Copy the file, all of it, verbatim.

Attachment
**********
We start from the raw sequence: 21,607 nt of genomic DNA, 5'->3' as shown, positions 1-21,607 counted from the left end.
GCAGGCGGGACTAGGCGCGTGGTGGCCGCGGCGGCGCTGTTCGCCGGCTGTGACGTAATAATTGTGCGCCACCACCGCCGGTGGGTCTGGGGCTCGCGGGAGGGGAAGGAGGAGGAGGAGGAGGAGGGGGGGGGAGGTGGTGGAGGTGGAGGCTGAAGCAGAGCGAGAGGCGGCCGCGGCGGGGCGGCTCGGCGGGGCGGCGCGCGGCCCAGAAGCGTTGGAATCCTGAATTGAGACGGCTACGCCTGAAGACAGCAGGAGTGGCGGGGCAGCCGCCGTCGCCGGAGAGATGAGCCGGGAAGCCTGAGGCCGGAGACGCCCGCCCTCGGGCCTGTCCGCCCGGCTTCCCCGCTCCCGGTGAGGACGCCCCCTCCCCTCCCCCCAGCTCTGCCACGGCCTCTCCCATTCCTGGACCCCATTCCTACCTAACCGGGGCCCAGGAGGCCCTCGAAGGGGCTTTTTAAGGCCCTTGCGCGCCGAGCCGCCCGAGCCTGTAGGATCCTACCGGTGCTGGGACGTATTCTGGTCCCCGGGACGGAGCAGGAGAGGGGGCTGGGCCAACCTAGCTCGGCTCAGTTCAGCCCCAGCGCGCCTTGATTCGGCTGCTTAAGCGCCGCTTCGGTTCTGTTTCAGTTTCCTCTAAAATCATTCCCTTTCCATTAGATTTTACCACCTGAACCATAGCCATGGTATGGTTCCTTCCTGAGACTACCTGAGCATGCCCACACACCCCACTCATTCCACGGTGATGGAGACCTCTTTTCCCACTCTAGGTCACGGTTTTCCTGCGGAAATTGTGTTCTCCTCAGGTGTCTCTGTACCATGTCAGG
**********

We start from the raw sequence: 21,607 nt of genomic DNA, 5'->3' as shown, positions 1-21,607 counted from the left end.
GCAGGCGGGACTAGGCGCGTGGTGGCCGCGGCGGCGCTGTTCGCCGGCTGTGACGTAATAATTGTGCGCCACCACCGCCGGTGGGTCTGGGGCTCGCGGGAGGGGAAGGAGGAGGAGGAGGAGGAGGGGGGGGGAGGTGGTGGAGGTGGAGGCTGAAGCAGAGCGAGAGGCGGCCGCGGCGGGGCGGCTCGGCGGGGCGGCGCGCGGCCCAGAAGCGTTGGAATCCTGAATTGAGACGGCTACGCCTGAAGACAGCAGGAGTGGCGGGGCAGCCGCCGTCGCCGGAGAGATGAGCCGGGAAGCCTGAGGCCGGAGACGCCCGCCCTCGGGCCTGTCCGCCCGGCTTCCCCGCTCCCGGTGAGGACGCCCCCTCCCCTCCCCCCAGCTCTGCCACGGCCTCTCCCATTCCTGGACCCCATTCCTACCTAACCGGGGCCCAGGAGGCCCTCGAAGGGGCTTTTTAAGGCCCTTGCGCGCCGAGCCGCCCGAGCCTGTAGGATCCTACCGGTGCTGGGACGTATTCTGGTCCCCGGGACGGAGCAGGAGAGGGGGCTGGGCCAACCTAGCTCGGCTCAGTTCAGCCCCAGCGCGCCTTGATTCGGCTGCTTAAGCGCCGCTTCGGTTCTGTTTCAGTTTCCTCTAAAATCATTCCCTTTCCATTAGATTTTACCACCTGAACCATAGCCATGGTATGGTTCCTTCCTGAGACTACCTGAGCATGCCCACACACCCCACTCATTCCACGGTGATGGAGACCTCTTTTCCCACTCTAGGTCACGGTTTTCCTGCGGAAATTGTGTTCTCCTCAGGTGTCTCTGTACCATGTCAGG